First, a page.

Just in time for Christmas shopping in 2021, Microsoft launched Windows 11, with the new graphic and unified profile a major issue. Another frequently discussed issue is the focus on security, with Trusted Platform Module 2.0 (TPM) support becoming a requirement. It is a protected container for encryption keys and has been around for a long time, but version 2.0 requires a relatively recent processor.
At the moment, Windows 11 can be installed on almost any computer, but once the operating system was launched sharply, Microsoft clearly stated that the hardware requirements could not be approximated. The company is now backing down, but only partially, and giving enthusiasts a loophole to install Windows 11 on any system with a 64-bit 1.0-bit processor with two or more cores, 4GB base memory, and 64GB storage.
The way to install Windows 11 on a system that does not meet the security requirements is simply by using an ISO file via a USB memory stick or burning it to a disc. The vulnerability that was opened is also riddled with Microsoft’s own vulnerabilities, which don’t promise anything about compatibility, driver support, and future updates — not even security.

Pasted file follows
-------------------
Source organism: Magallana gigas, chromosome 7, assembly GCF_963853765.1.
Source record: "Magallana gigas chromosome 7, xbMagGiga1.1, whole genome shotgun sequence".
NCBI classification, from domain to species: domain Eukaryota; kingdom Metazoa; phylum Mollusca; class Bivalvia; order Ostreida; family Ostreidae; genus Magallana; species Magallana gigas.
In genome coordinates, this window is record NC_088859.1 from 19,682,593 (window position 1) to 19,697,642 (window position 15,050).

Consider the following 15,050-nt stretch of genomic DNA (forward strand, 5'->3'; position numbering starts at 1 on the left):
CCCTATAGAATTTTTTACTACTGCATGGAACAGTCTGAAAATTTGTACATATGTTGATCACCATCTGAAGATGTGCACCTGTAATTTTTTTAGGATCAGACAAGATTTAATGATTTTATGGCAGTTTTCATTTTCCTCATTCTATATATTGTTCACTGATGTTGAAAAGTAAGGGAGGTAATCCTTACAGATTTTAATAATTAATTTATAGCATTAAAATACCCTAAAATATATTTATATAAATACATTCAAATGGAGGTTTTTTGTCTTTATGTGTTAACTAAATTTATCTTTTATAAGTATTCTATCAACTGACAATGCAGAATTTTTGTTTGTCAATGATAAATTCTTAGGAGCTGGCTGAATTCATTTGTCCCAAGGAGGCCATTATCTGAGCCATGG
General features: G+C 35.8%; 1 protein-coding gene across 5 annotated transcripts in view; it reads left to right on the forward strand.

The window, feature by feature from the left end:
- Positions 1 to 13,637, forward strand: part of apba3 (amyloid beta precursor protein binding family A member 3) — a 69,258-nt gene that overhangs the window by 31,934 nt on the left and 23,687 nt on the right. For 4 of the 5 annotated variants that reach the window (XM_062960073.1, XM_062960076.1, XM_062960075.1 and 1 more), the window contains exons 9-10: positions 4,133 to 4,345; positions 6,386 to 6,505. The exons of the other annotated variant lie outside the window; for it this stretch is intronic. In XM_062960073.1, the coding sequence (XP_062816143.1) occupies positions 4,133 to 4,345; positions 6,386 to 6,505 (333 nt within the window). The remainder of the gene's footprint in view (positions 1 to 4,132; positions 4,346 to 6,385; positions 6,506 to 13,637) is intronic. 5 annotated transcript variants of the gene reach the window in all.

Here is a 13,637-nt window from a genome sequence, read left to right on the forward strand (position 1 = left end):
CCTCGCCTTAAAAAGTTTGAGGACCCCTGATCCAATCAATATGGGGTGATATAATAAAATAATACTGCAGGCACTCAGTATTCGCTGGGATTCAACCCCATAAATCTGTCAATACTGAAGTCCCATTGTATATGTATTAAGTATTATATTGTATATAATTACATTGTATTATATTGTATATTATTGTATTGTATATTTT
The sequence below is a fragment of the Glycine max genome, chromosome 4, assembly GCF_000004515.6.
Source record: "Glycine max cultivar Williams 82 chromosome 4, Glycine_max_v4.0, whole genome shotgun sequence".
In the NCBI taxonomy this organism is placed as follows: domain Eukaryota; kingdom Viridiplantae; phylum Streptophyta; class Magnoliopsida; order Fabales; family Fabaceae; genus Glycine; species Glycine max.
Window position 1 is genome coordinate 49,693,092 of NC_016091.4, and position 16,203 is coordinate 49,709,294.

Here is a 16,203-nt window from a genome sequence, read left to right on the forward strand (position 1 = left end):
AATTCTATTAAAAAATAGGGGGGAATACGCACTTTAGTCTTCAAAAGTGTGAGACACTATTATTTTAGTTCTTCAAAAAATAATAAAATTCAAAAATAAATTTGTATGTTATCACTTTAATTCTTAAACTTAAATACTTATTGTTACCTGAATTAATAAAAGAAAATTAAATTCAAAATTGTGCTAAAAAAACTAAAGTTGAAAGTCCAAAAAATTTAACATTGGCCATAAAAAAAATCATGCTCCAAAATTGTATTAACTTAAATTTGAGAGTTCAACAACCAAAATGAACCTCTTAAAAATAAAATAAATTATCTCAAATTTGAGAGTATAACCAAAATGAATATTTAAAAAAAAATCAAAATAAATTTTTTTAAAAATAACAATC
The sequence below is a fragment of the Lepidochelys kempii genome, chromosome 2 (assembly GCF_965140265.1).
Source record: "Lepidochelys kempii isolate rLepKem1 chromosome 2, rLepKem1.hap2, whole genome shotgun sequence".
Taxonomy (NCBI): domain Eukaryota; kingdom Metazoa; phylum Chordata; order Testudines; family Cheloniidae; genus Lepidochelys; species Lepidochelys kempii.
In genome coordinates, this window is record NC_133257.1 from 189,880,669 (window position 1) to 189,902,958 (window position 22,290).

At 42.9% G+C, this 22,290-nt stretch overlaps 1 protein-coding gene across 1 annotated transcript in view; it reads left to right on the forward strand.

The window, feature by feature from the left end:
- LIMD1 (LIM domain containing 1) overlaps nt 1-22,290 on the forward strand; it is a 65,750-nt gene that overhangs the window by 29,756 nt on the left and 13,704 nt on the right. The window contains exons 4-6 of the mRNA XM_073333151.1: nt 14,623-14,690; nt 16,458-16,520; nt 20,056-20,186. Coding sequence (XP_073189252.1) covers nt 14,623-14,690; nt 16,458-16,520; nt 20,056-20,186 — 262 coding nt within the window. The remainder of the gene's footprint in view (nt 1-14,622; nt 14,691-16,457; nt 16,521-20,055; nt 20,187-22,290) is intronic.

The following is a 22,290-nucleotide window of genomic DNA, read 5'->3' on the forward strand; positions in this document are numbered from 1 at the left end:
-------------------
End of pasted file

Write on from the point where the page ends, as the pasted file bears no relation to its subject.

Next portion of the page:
In addition to being able to install Windows 11 via an ISO file on unsupported systems, Microsoft insists on requirements for TPM 2.0 and compatible processor families. In practice, this means that only systems that meet the requirements have the option to upgrade to Windows 11 via Windows Update, while older systems will remain on Windows 10 and will have to deal with security updates.
There is currently a lot of confusion about which processors with associated TPM 2.0 will receive official support for Windows 11. Generally speaking, these are the Intel Core 8000 series as of October 2017 and the AMD Ryzen 2000 series as of April 2018 or later. Complete lists of processors from Intel Corporation And AMD Available on the official Microsoft website.
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